HL7 Version 3 Standard: Patient Administration is better known as ADT – Admission, Discharge, and Transfer. This administrative and demographic information has been helping with care management and coordination, as well as interoperability efforts, for some time now. Basic ADT messages include a patient’s full name, age, medical record number, diagnosis, and contact and insurance information. ADT feeds let Managed Care Organizations (MCOs) see and share a patient’s medical history with other providers in the care continuum. Plus, ADT systems securely store large amounts of patient data. But are ADT feeds the best resource for improving member outcomes?
In reality, ADT data is limited. It may be more current than claims data, but it still doesn’t give enough up-front information to fully impact patient care and outcomes, particularly for patients in post-acute settings. What’s a better alternative? MCOs can change the course of care and outcomes before negative events occur by accessing live patient data from post-acute EHRs.
History is Necessary, But Just Part of the Picture
Organizations rely on ADT messages for good reason. It’s important to know where their patients currently are and what they’ve experienced in the past. It’s useful in aligning with previous providers, leaving a footprint of prior care transitions and medical interventions.
But how much do ADT feeds help MCOs determine the best course of action for their members right now? If patients have moved on to post-acute care, the historical nature of ADT data can tell the providers and payers only where the patients physically reside. It doesn’t offer enough insight to positively affect patient management in the moment. Yes, it provides the “where” and “when” of patient status. But once an MCO learns of a patient alert via an ADT feed, it’s too late to prevent the circumstances that caused that alert in the first place. What’s missing is “what” and “why” this occurred and the “how” it can be prevented to the patient today in that post-acute setting that will impact the quality and cost of their care.
Live Post-Acute Analytics Takes Patient Management from Reactive to Proactive
With a view into patient condition from live post-acute electronic health record (EHR) data provided by Real Time’s platform, providers and payers can easily see which patients are stable, and which may be showing signs – even subtle ones – of a change in condition. Accessing that current information from their EHRs can make the difference between post-acute patients progressing positively towards the next transition or bouncing back to an acute readmission.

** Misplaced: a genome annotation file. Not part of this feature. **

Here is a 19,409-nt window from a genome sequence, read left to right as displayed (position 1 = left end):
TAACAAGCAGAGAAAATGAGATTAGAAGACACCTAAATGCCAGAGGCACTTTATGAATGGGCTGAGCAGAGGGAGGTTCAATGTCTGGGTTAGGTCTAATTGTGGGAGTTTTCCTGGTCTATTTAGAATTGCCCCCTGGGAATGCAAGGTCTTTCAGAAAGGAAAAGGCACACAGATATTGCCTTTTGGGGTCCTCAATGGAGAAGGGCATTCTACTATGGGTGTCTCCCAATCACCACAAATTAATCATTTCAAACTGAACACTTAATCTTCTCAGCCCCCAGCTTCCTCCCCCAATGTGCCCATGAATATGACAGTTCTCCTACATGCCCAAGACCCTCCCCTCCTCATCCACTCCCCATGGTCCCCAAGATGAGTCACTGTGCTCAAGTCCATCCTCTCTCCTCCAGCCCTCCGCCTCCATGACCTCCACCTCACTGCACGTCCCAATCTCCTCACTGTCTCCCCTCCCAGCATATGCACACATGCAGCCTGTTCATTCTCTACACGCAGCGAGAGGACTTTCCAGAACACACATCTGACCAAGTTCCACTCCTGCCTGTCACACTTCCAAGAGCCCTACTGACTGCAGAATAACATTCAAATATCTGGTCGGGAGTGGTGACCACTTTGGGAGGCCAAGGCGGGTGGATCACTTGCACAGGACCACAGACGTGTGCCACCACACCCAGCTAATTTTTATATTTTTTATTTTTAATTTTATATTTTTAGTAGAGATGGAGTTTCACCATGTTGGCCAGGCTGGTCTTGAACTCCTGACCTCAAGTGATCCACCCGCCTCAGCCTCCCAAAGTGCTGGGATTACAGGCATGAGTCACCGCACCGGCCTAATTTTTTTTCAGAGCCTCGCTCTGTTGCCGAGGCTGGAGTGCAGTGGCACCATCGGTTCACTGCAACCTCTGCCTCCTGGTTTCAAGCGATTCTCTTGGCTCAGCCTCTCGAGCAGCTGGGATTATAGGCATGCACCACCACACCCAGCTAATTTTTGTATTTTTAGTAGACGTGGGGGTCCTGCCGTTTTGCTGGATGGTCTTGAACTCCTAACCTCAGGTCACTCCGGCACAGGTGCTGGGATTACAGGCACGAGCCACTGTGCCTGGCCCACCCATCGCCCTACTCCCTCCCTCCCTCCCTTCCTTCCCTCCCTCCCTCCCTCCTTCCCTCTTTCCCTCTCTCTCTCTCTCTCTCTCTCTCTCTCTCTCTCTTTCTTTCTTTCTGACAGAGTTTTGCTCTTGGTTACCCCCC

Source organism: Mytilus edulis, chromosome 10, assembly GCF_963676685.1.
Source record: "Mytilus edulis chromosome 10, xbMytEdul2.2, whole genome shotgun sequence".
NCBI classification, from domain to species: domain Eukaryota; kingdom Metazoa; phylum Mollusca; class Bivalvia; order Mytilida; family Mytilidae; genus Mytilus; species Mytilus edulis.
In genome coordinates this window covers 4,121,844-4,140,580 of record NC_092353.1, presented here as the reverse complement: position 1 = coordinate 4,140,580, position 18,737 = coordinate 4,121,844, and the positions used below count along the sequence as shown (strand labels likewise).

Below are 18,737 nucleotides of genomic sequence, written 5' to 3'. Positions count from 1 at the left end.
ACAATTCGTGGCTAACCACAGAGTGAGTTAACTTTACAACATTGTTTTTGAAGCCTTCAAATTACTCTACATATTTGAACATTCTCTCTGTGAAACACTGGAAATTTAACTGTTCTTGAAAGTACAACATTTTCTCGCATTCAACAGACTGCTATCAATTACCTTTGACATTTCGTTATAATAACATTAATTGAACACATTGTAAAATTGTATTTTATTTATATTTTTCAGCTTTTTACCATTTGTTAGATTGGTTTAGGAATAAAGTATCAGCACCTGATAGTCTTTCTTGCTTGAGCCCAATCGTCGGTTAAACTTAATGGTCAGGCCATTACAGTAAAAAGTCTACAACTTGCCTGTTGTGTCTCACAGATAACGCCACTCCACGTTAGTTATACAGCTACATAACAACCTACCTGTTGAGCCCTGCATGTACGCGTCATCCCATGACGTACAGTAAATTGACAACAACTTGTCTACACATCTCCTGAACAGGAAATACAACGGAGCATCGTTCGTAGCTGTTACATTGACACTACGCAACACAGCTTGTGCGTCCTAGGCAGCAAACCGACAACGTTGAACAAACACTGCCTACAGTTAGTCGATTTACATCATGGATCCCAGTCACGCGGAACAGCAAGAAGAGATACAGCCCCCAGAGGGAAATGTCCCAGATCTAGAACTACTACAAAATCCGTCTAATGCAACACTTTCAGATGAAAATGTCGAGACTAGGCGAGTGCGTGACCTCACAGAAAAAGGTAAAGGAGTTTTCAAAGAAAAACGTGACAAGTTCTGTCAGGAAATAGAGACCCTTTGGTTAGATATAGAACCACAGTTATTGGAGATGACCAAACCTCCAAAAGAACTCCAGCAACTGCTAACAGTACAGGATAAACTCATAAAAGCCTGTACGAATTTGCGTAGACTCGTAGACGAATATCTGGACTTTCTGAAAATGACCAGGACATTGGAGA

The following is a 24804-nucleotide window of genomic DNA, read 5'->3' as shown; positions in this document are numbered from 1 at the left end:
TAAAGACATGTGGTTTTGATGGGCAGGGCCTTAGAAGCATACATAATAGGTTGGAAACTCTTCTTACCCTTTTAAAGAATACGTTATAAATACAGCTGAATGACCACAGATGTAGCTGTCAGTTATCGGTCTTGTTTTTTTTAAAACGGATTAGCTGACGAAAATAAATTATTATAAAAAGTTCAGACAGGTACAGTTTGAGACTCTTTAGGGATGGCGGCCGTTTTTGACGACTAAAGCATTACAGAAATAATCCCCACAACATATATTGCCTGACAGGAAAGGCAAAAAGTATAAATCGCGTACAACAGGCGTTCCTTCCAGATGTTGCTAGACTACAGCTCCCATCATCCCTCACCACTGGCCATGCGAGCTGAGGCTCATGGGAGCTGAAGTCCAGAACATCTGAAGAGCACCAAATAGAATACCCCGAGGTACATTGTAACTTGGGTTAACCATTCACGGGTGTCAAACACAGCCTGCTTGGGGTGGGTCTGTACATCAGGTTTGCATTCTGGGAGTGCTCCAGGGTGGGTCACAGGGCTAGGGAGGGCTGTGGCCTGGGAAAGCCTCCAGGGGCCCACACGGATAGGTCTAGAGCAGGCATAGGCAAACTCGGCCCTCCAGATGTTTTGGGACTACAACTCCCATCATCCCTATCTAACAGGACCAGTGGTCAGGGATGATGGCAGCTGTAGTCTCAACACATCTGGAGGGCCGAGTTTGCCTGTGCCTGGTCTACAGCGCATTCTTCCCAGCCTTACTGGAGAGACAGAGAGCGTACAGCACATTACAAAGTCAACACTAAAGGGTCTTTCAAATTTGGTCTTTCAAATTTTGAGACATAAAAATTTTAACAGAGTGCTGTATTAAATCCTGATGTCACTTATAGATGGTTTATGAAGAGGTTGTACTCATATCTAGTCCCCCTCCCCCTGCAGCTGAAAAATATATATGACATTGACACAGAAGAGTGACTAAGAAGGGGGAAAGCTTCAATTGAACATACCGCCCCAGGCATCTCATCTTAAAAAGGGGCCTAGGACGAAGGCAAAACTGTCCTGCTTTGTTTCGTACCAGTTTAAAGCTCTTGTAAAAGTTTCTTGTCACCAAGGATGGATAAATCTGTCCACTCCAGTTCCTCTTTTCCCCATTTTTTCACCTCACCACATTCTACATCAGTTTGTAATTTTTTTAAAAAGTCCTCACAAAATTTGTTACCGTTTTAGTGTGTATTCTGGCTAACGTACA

So, what is the “secret sauce” of the post-acute patient EHR information? Interventional Analytics. By scrutinizing both structured and unstructured data from multiple EHRs and establishing a baseline for the PAC patients upon arrival, our platform makes it possible to act quickly to avert adverse events. MCOs don’t have to “predict” anything; they have live post-acute analytics that enables them (and their PAC partners) to intervene proactively and collaboratively based on immediate conditions.
Drive Better Outcomes in the Here and Now
Sharing ADT feeds is an important part of the healthcare industry’s push towards full interoperability, but it doesn’t drive improved care outcomes. Accessing live post-acute analytics enables early identification of patient condition changes, allowing MCOs to intervene in care before adverse events occur. Patients and their families want the best outcomes, wherever they are in the continuum. And MCOs want to be able to share data-based best practices with their network PAC providers to improve care and transitions. Using live post-acute analytics from the PAC EHRs, those goals are achievable!
ABOUT THE AUTHOR
With over thirty-five years of health care experience in acute care, ambulatory care, and post-acute care, Phyllis Wojtusik has led the development of post-acute networks, participated in the Medicare Shared Savings Program and other value-based contract programs. Prior to joining Real Time Medical Systems, Phyllis led the development of a preferred provider SNF network for PENN Medicine Lancaster General Health. In this network she developed and implemented strategies that reduced total cost of care and readmissions while improving quality measures and patient outcomes. She utilized system approaches, clinical standards and care management tactics to improve coordination and transition of care while reducing post-acute length of stay in a network of non-owned SNFs.